You'll find Native American pottery, weavings, turquoise and silver jewelry, retablos (religious paintings), tinwork, custom-made furniture and more. The Aceves Old Town Basket & Rug Shop (301 Romero St. in Plaza Don Luis) is a treasure trove of ceramic figures, decorative tiles, knickknacks and hand-woven textiles; items are literally packed to the rafters here. Southwestern Handcrafts & Gifts (1919 Old Town Rd. in Plaza Hacienda) is a general store that carries everything from stoneware, Kachina dolls and decorated vases to Route 66 and Roswell alien souvenirs.
The Penfield Gallery of Indian Arts (22-B San Felipe St. N.W.) has Navajo rugs, sand paintings, and fetish and storyteller figures. Oaxacan wood carvings and finely crafted turquoise earrings are on display at the Tanner Chaney Gallery (323 Romero St. N.W. in Plazuela Sombra).
No shopping trip to Old Town is complete without a stop at The Candy Lady (424 San Felipe St. NW, near The Albuquerque Museum of Art & History). Chile brittle, homemade fudge, a wall devoted to black licorice—it's all here at this destination for dessert lovers, including sugar-free chocolate truffles for those feeling a bit guilty.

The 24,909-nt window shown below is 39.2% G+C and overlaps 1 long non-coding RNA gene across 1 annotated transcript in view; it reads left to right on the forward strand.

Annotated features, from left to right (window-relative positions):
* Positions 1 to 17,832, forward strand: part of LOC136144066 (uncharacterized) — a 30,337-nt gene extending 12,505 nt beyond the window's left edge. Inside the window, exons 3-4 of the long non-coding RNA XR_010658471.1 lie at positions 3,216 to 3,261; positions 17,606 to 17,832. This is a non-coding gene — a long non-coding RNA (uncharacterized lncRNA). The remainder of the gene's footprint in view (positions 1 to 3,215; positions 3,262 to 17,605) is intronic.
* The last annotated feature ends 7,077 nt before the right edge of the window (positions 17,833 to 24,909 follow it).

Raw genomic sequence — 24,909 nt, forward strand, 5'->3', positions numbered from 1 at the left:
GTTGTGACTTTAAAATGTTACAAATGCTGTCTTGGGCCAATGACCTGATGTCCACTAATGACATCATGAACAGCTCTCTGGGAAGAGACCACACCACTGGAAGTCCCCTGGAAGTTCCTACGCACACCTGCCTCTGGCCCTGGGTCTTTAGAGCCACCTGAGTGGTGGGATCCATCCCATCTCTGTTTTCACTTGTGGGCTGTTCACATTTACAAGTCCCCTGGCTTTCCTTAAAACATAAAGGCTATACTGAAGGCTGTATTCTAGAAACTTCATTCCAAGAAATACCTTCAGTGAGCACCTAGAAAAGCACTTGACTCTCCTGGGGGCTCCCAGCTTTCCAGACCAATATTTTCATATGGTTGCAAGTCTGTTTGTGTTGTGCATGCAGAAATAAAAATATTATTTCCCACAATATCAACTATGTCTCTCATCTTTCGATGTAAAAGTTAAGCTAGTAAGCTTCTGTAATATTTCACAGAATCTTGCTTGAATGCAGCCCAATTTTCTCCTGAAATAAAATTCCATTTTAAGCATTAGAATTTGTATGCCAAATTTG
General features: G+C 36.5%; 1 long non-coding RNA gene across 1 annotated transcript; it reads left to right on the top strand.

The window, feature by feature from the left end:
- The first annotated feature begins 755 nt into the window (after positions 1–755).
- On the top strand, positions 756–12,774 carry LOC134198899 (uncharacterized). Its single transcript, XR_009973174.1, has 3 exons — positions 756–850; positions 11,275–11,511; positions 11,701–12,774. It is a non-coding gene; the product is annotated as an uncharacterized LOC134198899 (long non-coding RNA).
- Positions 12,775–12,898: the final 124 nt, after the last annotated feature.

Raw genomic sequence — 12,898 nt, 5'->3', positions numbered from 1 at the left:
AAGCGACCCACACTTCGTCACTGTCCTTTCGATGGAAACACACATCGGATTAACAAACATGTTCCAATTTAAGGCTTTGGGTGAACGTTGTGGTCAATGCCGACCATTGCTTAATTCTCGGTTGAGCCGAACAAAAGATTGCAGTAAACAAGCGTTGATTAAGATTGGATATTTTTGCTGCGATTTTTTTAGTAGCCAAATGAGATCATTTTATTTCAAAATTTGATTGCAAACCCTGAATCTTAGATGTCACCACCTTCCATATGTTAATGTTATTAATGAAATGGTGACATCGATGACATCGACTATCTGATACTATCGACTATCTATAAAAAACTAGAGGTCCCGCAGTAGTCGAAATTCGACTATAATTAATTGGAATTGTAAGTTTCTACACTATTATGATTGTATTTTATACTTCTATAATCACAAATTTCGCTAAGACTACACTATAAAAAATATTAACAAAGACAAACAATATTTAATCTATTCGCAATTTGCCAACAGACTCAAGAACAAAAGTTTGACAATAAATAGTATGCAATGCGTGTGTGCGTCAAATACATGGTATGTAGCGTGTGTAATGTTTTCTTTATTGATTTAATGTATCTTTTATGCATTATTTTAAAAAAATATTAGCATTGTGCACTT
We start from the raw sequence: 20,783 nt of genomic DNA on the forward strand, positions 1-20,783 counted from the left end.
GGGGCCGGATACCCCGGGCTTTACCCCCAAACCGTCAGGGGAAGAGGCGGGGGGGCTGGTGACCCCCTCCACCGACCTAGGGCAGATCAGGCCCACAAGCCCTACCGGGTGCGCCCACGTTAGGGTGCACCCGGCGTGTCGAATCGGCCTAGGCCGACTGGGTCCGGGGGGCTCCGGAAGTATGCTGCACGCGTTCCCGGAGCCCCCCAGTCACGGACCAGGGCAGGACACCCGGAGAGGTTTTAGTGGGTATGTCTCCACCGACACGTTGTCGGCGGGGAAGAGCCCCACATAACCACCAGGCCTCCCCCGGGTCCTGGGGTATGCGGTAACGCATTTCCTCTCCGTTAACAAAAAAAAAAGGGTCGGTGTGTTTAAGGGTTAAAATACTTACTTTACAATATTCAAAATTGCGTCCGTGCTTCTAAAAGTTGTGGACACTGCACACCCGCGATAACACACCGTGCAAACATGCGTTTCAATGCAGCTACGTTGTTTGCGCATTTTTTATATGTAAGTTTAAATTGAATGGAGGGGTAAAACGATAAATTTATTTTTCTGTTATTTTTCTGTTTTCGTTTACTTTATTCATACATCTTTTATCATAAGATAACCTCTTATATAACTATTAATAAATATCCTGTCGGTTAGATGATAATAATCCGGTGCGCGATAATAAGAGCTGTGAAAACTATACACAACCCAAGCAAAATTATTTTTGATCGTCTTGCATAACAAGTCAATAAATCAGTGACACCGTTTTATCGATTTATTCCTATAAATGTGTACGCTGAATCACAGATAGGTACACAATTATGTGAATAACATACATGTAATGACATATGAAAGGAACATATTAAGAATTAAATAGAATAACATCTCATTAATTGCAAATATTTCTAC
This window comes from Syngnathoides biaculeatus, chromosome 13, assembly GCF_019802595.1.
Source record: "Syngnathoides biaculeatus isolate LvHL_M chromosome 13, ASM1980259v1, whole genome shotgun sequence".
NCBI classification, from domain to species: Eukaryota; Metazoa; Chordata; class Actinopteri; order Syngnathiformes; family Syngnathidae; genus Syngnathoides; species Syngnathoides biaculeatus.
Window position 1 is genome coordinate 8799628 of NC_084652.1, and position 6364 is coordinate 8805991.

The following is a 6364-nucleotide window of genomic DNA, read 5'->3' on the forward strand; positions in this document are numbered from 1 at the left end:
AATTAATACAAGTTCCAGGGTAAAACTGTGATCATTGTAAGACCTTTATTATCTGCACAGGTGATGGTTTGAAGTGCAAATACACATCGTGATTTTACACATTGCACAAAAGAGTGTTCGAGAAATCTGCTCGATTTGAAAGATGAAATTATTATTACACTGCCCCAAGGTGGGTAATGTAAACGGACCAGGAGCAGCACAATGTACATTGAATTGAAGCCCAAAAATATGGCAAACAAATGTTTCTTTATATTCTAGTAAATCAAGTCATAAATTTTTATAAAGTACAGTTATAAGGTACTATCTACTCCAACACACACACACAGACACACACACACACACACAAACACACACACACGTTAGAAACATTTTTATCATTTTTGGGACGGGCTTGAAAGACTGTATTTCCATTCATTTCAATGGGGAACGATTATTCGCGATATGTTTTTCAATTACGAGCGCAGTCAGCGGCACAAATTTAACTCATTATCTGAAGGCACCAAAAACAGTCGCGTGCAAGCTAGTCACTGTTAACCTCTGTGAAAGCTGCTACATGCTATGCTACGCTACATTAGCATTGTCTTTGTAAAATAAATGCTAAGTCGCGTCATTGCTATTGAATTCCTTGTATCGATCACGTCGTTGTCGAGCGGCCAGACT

Nob Hill-Highland is another area with an offbeat selection of shops lining Central Avenue (Route 66). Antiques and collectibles dealers display their wares at the Antique Specialty Mall (4516 Central Ave. S.E.). As the name implies, Cowboys and Indians Antiques (4000 Central Ave. S.E.) features Indian baskets, Zuni fetishes, spurs, horse figure clocks and turquoise jewelry. Lilly Barrack (3205 Central Ave. N.E.) specializes in contemporary silver jewelry, often in designs paired with uncut gemstones.
Astro-Zombies (3100 Central Ave. S.E.) has a huge collection of comics (DC, Marvel, Dark Horse, Japanese manga), graphic novels and collectible toys from Star Wars characters to Godzilla. Next door is Masks Y Mas (Masks and More), where much of the merchandise revolves around Mexico's Day of the Dead celebration—skeleton figures, bizarre-looking masks and lots of original art. Even if you don't buy anything, the wildly colorful wall murals at both of these establishments are worth a look.
In downtown Albuquerque, Patrician Design (216 Gold Ave. S.W.) sells paintings, painted furniture and pet portraits, plus unusual jewelry and decorative home and office accessories. A block north, Skip Maisel's Indian Jewelry & Crafts (510 Central Ave. S.W.) is in a historic building complete with a neon Indian chief sign. This large emporium is crammed with pottery, rugs, Hopi dolls, opal jewelry and cool items like the feather-bedecked charms called dream catchers. You also can observe Native American crafters at work in the store.
Another one-stop destination for quality arts and crafts is the Bien Mur Indian Market Center at Sandia Pueblo (I-25 to exit 234, then east on Tramway Road to Rainbow Road). The circular building's kiva-shaped showroom displays authentic Native American items like war bonnets, moccasins, musical instruments (flutes, rattles, drums), Zuni fetishes, Hopi and Navajo jewelry, Kachina carvings, rugs and pottery. An added attraction is the 107-acre buffalo preserve established by the pueblo—a section of which borders the parking lot—where you can observe these magnificent beasts in a natural setting.